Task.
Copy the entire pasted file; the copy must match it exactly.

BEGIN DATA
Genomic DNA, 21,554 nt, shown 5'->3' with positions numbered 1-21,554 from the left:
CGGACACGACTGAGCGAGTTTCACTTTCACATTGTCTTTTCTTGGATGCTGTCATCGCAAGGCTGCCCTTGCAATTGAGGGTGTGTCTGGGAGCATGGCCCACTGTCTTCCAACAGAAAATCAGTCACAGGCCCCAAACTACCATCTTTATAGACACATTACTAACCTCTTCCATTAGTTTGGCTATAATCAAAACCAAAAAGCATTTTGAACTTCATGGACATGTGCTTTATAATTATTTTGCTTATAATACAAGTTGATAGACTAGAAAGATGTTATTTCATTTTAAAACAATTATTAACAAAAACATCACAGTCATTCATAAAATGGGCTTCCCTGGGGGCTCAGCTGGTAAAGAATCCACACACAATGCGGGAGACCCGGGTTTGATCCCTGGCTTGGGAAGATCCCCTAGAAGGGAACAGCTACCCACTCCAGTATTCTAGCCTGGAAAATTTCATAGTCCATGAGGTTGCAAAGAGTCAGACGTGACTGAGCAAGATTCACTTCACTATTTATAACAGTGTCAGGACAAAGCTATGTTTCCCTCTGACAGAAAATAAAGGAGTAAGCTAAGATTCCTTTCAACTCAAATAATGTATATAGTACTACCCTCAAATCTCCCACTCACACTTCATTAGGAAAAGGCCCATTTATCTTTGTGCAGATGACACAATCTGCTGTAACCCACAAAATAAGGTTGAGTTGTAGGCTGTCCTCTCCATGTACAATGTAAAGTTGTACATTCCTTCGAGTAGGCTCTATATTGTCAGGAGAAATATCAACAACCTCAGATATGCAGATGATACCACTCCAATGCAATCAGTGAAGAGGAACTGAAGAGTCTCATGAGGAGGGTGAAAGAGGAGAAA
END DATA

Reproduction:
Genomic DNA, 21,554 nt, shown 5'->3' with positions numbered 1-21,554 from the left:
CGGACACGACTGAGCGAGTTTCACTTTCACATTGTCTTTTCTTGGATGCTGTCATCGCAAGGCTGCCCTTGCAATTGAGGGTGTGTCTGGGAGCATGGCCCACTGTCTTCCAACAGAAAATCAGTCACAGGCCCCAAACTACCATCTTTATAGACACATTACTAACCTCTTCCATTAGTTTGGCTATAATCAAAACCAAAAAGCATTTTGAACTTCATGGACATGTGCTTTATAATTATTTTGCTTATAATACAAGTTGATAGACTAGAAAGATGTTATTTCATTTTAAAACAATTATTAACAAAAACATCACAGTCATTCATAAAATGGGCTTCCCTGGGGGCTCAGCTGGTAAAGAATCCACACACAATGCGGGAGACCCGGGTTTGATCCCTGGCTTGGGAAGATCCCCTAGAAGGGAACAGCTACCCACTCCAGTATTCTAGCCTGGAAAATTTCATAGTCCATGAGGTTGCAAAGAGTCAGACGTGACTGAGCAAGATTCACTTCACTATTTATAACAGTGTCAGGACAAAGCTATGTTTCCCTCTGACAGAAAATAAAGGAGTAAGCTAAGATTCCTTTCAACTCAAATAATGTATATAGTACTACCCTCAAATCTCCCACTCACACTTCATTAGGAAAAGGCCCATTTATCTTTGTGCAGATGACACAATCTGCTGTAACCCACAAAATAAGGTTGAGTTGTAGGCTGTCCTCTCCATGTACAATGTAAAGTTGTACATTCCTTCGAGTAGGCTCTATATTGTCAGGAGAAATATCAACAACCTCAGATATGCAGATGATACCACTCCAATGCAATCAGTGAAGAGGAACTGAAGAGTCTCATGAGGAGGGTGAAAGAGGAGAAA